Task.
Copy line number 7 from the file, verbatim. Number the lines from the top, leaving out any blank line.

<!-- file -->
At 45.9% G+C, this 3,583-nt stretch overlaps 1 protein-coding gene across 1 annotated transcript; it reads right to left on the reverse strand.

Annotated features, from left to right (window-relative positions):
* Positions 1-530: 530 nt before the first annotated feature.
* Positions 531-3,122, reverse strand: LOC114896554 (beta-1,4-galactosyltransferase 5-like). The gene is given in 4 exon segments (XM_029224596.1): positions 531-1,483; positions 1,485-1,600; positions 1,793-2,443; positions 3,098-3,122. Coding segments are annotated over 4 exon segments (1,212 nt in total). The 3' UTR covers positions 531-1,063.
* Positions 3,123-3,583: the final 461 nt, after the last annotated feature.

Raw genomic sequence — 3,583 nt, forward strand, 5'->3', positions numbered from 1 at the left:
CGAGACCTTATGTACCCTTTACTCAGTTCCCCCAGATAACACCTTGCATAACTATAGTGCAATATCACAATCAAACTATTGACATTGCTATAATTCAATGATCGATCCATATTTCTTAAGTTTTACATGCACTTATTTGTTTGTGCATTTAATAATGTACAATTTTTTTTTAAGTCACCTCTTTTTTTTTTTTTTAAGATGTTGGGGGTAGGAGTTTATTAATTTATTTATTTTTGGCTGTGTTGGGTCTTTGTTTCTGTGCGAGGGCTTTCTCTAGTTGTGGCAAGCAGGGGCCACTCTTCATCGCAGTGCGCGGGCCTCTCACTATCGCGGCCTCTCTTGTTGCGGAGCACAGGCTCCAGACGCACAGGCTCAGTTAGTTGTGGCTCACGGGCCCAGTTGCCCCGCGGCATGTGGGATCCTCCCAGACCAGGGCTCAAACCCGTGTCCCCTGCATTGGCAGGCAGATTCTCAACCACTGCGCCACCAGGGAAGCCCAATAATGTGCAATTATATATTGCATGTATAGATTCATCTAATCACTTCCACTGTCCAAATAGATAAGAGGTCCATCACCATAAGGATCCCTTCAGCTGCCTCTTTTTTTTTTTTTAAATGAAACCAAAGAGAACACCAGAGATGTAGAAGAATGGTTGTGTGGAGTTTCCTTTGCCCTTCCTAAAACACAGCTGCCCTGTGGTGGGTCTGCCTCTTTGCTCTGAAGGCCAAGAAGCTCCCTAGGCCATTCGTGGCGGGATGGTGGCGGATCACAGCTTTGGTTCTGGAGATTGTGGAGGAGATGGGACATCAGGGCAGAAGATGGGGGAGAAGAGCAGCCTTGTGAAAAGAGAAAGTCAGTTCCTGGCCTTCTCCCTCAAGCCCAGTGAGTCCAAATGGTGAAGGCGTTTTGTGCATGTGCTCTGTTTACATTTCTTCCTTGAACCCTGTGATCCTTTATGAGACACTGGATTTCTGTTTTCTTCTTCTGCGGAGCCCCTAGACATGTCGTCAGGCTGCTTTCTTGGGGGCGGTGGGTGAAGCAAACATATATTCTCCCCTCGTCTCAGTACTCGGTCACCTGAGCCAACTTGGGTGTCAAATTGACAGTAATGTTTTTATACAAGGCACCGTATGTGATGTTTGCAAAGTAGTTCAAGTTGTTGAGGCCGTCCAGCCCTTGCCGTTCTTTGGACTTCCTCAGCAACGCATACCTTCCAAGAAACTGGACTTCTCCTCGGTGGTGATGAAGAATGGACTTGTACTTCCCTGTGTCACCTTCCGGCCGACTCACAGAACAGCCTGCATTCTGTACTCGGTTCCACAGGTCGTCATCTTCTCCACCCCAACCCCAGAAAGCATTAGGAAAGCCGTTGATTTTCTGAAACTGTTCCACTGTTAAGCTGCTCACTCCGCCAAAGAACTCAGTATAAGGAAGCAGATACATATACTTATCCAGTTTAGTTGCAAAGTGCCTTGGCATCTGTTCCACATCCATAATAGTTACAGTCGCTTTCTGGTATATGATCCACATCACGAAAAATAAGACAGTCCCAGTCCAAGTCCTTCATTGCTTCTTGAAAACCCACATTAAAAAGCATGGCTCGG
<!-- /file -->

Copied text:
CGAGACCTTATGTACCCTTTACTCAGTTCCCCCAGATAACACCTTGCATAACTATAGTGCAATATCACAATCAAACTATTGACATTGCTATAATTCAATGATCGATCCATATTTCTTAAGTTTTACATGCACTTATTTGTTTGTGCATTTAATAATGTACAATTTTTTTTTAAGTCACCTCTTTTTTTTTTTTTTAAGATGTTGGGGGTAGGAGTTTATTAATTTATTTATTTTTGGCTGTGTTGGGTCTTTGTTTCTGTGCGAGGGCTTTCTCTAGTTGTGGCAAGCAGGGGCCACTCTTCATCGCAGTGCGCGGGCCTCTCACTATCGCGGCCTCTCTTGTTGCGGAGCACAGGCTCCAGACGCACAGGCTCAGTTAGTTGTGGCTCACGGGCCCAGTTGCCCCGCGGCATGTGGGATCCTCCCAGACCAGGGCTCAAACCCGTGTCCCCTGCATTGGCAGGCAGATTCTCAACCACTGCGCCACCAGGGAAGCCCAATAATGTGCAATTATATATTGCATGTATAGATTCATCTAATCACTTCCACTGTCCAAATAGATAAGAGGTCCATCACCATAAGGATCCCTTCAGCTGCCTCTTTTTTTTTTTTTAAATGAAACCAAAGAGAACACCAGAGATGTAGAAGAATGGTTGTGTGGAGTTTCCTTTGCCCTTCCTAAAACACAGCTGCCCTGTGGTGGGTCTGCCTCTTTGCTCTGAAGGCCAAGAAGCTCCCTAGGCCATTCGTGGCGGGATGGTGGCGGATCACAGCTTTGGTTCTGGAGATTGTGGAGGAGATGGGACATCAGGGCAGAAGATGGGGGAGAAGAGCAGCCTTGTGAAAAGAGAAAGTCAGTTCCTGGCCTTCTCCCTCAAGCCCAGTGAGTCCAAATGGTGAAGGCGTTTTGTGCATGTGCTCTGTTTACATTTCTTCCTTGAACCCTGTGATCCTTTATGAGACACTGGATTTCTGTTTTCTTCTTCTGCGGAGCCCCTAGACATGTCGTCAGGCTGCTTTCTTGGGGGCGGTGGGTGAAGCAAACATATATTCTCCCCTCGTCTCAGTACTCGGTCACCTGAGCCAACTTGGGTGTCAAATTGACAGTAATGTTTTTATACAAGGCACCGTATGTGATGTTTGCAAAGTAGTTCAAGTTGTTGAGGCCGTCCAGCCCTTGCCGTTCTTTGGACTTCCTCAGCAACGCATACCTTCCAAGAAACTGGACTTCTCCTCGGTGGTGATGAAGAATGGACTTGTACTTCCCTGTGTCACCTTCCGGCCGACTCACAGAACAGCCTGCATTCTGTACTCGGTTCCACAGGTCGTCATCTTCTCCACCCCAACCCCAGAAAGCATTAGGAAAGCCGTTGATTTTCTGAAACTGTTCCACTGTTAAGCTGCTCACTCCGCCAAAGAACTCAGTATAAGGAAGCAGATACATATACTTATCCAGTTTAGTTGCAAAGTGCCTTGGCATCTGTTCCACATCCATAATAGTTACAGTCGCTTTCTGGTATATGATCCACATCACGAAAAATAAGACAGTCCCAGTCCAAGTCCTTCATTGCTTCTTGAAAACCCACATTAAAAAGCATGGCTCGG